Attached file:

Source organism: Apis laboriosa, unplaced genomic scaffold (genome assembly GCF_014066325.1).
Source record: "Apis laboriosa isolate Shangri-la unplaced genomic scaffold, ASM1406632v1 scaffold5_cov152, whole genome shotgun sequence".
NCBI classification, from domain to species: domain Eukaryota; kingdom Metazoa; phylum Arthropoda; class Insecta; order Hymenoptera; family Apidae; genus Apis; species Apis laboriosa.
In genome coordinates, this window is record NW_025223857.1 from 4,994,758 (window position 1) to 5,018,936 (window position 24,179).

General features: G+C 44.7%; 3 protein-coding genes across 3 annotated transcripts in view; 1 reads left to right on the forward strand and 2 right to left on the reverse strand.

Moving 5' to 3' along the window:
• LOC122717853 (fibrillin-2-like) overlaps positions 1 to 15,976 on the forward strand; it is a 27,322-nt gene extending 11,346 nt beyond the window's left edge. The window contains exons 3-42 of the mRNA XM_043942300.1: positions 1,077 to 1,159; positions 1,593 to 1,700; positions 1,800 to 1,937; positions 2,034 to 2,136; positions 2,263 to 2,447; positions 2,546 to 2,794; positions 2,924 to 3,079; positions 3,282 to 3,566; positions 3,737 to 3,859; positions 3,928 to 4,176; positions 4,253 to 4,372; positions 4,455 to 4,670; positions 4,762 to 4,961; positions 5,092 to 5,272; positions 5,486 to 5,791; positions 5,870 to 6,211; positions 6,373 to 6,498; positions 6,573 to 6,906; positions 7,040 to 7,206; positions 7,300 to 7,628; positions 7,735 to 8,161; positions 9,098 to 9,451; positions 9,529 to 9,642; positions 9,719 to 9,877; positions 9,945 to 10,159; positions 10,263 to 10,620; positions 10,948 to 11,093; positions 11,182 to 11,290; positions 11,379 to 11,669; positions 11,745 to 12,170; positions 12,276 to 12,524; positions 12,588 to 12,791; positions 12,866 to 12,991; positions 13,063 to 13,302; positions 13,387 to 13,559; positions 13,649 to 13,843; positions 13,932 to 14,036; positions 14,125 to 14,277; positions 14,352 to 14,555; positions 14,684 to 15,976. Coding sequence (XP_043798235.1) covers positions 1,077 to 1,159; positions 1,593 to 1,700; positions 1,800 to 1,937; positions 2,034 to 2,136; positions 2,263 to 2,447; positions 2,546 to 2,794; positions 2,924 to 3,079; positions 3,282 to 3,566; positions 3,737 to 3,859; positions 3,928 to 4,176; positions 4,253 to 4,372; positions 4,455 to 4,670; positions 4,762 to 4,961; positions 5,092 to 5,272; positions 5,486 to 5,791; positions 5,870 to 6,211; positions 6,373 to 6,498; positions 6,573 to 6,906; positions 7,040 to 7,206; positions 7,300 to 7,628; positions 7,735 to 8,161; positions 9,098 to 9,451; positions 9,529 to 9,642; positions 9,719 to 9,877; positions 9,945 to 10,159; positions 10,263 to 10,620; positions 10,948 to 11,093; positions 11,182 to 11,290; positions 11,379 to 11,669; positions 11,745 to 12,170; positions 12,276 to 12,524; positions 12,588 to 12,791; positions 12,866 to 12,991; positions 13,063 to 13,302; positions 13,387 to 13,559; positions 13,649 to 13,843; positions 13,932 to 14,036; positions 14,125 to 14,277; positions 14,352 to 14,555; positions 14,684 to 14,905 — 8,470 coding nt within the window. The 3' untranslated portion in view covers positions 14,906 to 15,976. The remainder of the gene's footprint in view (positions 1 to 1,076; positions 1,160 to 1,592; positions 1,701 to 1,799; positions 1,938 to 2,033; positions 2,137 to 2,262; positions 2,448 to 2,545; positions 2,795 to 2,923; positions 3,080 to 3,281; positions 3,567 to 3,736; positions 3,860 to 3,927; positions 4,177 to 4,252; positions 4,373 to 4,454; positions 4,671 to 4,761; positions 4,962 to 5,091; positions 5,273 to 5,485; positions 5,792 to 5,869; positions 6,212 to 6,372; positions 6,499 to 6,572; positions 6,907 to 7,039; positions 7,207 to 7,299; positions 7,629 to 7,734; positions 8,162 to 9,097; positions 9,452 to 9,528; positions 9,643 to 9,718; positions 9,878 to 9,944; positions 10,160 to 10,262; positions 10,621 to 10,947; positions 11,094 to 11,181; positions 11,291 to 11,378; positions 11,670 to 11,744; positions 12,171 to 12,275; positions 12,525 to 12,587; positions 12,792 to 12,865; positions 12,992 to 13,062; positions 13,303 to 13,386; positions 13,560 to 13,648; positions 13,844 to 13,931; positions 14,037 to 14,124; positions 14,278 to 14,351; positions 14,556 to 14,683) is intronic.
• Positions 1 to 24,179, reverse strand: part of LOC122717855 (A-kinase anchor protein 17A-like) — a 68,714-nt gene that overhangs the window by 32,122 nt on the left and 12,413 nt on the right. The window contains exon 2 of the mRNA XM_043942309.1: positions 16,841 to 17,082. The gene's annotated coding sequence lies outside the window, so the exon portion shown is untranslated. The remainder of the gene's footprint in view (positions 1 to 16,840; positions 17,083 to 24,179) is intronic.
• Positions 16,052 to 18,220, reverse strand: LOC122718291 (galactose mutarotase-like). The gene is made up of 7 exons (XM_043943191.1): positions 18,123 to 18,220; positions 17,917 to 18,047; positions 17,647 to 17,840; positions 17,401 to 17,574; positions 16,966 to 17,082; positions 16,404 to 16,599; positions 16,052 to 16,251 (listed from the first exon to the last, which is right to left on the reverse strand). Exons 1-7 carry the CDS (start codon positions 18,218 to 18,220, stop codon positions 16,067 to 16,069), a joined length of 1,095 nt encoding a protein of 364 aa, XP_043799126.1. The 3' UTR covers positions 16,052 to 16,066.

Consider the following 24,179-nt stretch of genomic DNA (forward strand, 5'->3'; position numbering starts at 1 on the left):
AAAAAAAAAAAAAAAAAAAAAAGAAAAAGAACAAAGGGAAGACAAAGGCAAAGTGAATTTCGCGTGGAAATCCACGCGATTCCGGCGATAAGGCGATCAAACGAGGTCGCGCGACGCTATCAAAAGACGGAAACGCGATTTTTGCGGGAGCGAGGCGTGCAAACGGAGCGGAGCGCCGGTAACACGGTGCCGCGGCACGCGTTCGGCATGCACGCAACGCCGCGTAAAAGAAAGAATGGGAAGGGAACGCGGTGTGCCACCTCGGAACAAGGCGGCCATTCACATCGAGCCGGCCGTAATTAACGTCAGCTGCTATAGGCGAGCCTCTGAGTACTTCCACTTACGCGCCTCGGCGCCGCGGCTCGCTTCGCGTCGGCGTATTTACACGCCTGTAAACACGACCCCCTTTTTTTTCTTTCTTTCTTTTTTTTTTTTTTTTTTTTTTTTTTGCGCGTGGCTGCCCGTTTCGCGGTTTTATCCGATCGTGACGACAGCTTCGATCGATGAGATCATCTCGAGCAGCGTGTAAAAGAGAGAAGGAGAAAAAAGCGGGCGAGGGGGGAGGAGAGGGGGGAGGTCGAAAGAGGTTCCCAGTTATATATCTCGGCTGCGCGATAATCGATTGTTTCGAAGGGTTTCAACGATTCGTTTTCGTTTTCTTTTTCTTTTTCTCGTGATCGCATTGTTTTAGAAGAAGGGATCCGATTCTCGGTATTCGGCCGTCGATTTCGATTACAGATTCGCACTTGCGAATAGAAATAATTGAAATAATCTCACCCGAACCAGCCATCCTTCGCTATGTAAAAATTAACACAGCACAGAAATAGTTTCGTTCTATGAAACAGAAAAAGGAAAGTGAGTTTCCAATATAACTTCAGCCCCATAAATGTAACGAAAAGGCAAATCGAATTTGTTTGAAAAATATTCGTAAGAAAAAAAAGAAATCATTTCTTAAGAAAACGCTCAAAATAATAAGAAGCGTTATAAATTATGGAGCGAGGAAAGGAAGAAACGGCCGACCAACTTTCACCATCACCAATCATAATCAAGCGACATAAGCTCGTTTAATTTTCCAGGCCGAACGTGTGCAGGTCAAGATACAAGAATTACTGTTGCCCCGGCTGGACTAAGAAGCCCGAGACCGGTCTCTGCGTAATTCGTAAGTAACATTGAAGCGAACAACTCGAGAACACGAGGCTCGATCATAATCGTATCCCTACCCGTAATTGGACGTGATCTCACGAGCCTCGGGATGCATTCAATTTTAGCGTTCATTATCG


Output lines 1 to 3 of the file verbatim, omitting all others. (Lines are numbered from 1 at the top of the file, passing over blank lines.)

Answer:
Source organism: Apis laboriosa, unplaced genomic scaffold (genome assembly GCF_014066325.1).
Source record: "Apis laboriosa isolate Shangri-la unplaced genomic scaffold, ASM1406632v1 scaffold5_cov152, whole genome shotgun sequence".
NCBI classification, from domain to species: domain Eukaryota; kingdom Metazoa; phylum Arthropoda; class Insecta; order Hymenoptera; family Apidae; genus Apis; species Apis laboriosa.